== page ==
Mabs pulls out of pilot scheme to help debtors

Despite initial acceptance of role, advice service exits Central Bank programme

A plan designed by the Central Bank to help overstretched borrowers with multiple loans has been thrown into temporary disarray by the unexpected withdrawal of the Money Advice and Budgeting Service (Mabs) from the scheme.

Following a competition between three bidders, Mabs, in conjunction with IT services company OSG, was to take a key role in a three-month pilot programme to try out the proposed scheme.

However, having won the competition and having responded in writing to the Central Bank two weeks ago in positive terms, the agency wrote to the Central Bank again last week, saying it would not be taking the role.

It is understood the Central Bank does not know the reason for the volte-face and is very surprised. A spokesman would not comment yesterday and calls to a spokesman for Mabs were not returned.


Failed bidders
It is understood the Central Bank will now approach the two failed bidders for the role offered to Mabs.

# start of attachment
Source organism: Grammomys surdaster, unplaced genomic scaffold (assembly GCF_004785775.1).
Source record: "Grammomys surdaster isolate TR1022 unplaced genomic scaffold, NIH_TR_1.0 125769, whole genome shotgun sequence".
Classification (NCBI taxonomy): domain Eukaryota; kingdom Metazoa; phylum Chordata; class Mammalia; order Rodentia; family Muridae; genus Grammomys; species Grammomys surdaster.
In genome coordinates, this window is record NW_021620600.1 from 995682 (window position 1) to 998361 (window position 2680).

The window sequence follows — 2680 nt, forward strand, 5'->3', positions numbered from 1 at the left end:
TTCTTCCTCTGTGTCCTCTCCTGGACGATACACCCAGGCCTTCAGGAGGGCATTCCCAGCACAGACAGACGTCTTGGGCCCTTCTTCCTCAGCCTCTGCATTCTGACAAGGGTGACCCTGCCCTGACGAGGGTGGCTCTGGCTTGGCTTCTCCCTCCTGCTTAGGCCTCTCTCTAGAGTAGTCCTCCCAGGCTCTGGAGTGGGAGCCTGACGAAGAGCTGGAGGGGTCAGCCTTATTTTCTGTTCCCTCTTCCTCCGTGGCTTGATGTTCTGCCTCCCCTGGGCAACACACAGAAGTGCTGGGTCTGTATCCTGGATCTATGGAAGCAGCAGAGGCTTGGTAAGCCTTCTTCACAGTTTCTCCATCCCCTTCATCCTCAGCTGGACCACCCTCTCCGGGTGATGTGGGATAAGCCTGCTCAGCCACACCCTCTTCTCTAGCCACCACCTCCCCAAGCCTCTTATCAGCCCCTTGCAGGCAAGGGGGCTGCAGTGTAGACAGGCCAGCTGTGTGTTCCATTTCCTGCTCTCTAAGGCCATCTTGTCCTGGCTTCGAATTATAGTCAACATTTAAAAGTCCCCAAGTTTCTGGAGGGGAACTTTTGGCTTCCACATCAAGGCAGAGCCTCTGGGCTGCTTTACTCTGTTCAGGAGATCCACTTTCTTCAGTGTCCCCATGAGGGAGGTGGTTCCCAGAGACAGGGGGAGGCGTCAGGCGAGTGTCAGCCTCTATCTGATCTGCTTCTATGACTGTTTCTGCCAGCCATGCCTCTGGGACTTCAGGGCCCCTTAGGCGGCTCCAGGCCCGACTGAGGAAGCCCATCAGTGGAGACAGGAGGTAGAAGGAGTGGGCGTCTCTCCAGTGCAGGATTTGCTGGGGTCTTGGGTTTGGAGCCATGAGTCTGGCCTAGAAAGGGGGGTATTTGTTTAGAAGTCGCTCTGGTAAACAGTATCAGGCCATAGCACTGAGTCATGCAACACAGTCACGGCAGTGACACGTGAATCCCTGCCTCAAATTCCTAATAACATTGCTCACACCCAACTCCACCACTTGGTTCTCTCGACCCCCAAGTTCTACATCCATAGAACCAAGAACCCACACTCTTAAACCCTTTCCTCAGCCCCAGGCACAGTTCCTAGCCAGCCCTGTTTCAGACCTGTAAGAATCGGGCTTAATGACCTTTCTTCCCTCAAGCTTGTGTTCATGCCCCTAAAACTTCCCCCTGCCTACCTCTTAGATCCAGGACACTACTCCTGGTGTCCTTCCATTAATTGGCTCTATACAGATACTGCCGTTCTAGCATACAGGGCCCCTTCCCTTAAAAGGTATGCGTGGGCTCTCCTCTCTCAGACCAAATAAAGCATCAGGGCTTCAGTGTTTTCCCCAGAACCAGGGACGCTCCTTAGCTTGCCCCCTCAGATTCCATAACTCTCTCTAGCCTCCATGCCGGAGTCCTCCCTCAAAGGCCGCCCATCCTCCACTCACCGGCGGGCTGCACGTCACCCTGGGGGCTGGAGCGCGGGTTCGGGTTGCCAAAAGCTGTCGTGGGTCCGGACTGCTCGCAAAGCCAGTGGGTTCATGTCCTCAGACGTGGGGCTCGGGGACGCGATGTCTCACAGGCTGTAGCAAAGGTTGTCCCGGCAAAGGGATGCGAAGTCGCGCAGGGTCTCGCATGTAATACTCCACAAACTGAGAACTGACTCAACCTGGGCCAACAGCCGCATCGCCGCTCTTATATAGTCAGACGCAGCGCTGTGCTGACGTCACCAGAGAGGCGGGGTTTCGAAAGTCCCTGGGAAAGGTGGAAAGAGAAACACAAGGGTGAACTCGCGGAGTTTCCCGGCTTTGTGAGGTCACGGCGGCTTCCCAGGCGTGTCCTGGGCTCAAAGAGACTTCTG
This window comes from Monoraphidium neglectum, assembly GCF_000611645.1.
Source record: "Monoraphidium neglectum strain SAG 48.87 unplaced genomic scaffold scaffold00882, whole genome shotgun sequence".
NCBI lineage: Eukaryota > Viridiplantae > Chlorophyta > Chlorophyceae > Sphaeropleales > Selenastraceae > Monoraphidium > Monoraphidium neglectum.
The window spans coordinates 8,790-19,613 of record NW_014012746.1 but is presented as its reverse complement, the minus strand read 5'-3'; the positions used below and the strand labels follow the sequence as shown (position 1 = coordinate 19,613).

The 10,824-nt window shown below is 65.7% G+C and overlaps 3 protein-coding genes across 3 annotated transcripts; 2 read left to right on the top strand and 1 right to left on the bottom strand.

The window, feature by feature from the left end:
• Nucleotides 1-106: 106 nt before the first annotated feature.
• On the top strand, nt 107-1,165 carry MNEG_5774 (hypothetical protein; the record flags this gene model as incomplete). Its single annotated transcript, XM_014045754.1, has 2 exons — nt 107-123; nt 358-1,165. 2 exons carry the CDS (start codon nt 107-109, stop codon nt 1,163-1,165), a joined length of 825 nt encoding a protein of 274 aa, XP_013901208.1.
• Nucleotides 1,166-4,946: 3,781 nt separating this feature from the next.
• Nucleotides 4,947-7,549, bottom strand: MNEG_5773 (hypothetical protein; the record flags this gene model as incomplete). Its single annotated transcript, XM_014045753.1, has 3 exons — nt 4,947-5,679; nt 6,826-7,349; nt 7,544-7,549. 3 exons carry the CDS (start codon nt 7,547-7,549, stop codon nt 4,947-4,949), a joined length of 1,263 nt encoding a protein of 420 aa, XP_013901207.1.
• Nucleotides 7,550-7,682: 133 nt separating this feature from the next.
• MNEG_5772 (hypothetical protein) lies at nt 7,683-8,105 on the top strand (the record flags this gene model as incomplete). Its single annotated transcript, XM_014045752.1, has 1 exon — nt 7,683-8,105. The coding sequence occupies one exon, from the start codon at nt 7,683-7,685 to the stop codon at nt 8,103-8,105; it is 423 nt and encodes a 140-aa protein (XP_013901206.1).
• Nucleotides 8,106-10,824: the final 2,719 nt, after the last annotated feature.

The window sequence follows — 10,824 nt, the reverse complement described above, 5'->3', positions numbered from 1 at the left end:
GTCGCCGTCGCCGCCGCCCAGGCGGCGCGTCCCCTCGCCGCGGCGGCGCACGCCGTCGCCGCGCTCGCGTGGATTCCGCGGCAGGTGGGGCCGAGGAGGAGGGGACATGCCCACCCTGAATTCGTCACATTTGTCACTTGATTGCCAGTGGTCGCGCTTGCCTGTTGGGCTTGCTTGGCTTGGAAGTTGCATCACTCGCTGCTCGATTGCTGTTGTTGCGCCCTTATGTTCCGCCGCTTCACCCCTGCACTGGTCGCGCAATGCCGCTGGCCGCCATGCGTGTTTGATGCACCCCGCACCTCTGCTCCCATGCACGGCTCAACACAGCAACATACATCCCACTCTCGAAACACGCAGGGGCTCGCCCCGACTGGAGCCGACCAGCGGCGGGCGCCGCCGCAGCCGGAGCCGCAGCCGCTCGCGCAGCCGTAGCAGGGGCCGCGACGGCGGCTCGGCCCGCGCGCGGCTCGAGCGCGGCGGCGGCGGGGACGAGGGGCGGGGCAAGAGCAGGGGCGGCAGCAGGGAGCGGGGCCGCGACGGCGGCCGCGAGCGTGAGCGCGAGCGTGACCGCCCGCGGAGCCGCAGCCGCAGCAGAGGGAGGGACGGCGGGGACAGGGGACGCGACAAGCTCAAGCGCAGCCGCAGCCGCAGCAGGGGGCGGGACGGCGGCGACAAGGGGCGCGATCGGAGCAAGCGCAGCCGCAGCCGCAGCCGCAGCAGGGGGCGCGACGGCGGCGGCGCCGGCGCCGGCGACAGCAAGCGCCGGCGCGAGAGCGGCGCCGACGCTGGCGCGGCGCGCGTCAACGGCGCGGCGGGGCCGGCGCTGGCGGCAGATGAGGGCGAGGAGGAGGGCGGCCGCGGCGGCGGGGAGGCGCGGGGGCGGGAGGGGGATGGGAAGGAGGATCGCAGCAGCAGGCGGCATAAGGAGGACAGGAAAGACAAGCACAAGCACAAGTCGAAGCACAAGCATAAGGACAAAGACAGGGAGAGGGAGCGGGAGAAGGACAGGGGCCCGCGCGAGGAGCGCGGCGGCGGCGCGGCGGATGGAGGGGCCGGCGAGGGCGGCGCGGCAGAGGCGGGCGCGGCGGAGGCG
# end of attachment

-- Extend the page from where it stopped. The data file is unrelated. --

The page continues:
If they are interested, it is envisaged the pilot will go ahead, perhaps as soon as next month. It will be focused on households but the scheme, if deemed successful, could be extended to include businesses and owners of buy-to-let properties.

Mabs had been selected to act as an experienced, independent representative for debtors in their dealings with multiple lenders.

'Waterfall' process
Banks and credit unions involved will be asked to process debtors' situations using a "waterfall" process, whereby each debtor, if not in a position to manage their loans based on a particular solution, falls to the solution below them on the waterfall.

The final step is where it is decided that the debtor should declare bankruptcy.

The three-month pilot is being spearheaded by Fiona Muldoon, the Central Bank's director of credit institutions and insurance provision.

It has encountered difficulties due to lenders’ concern about how they will be dealt with by the system, and the Irish League of Credit Unions walked out of talks.

The pilot scheme will seek to agree arrangements with 750 borrowers to restructure their debts. The debtors are not technically insolvent but have debts with multiple lenders. It is designed to provide a sustainable outcome for borrowers and would see repayments made to various lenders to reflect their credit exposure and level of loan security.

Colm Keena

Colm Keena

Colm Keena is an Irish Times journalist. He was previously legal-affairs correspondent and public-affairs correspondent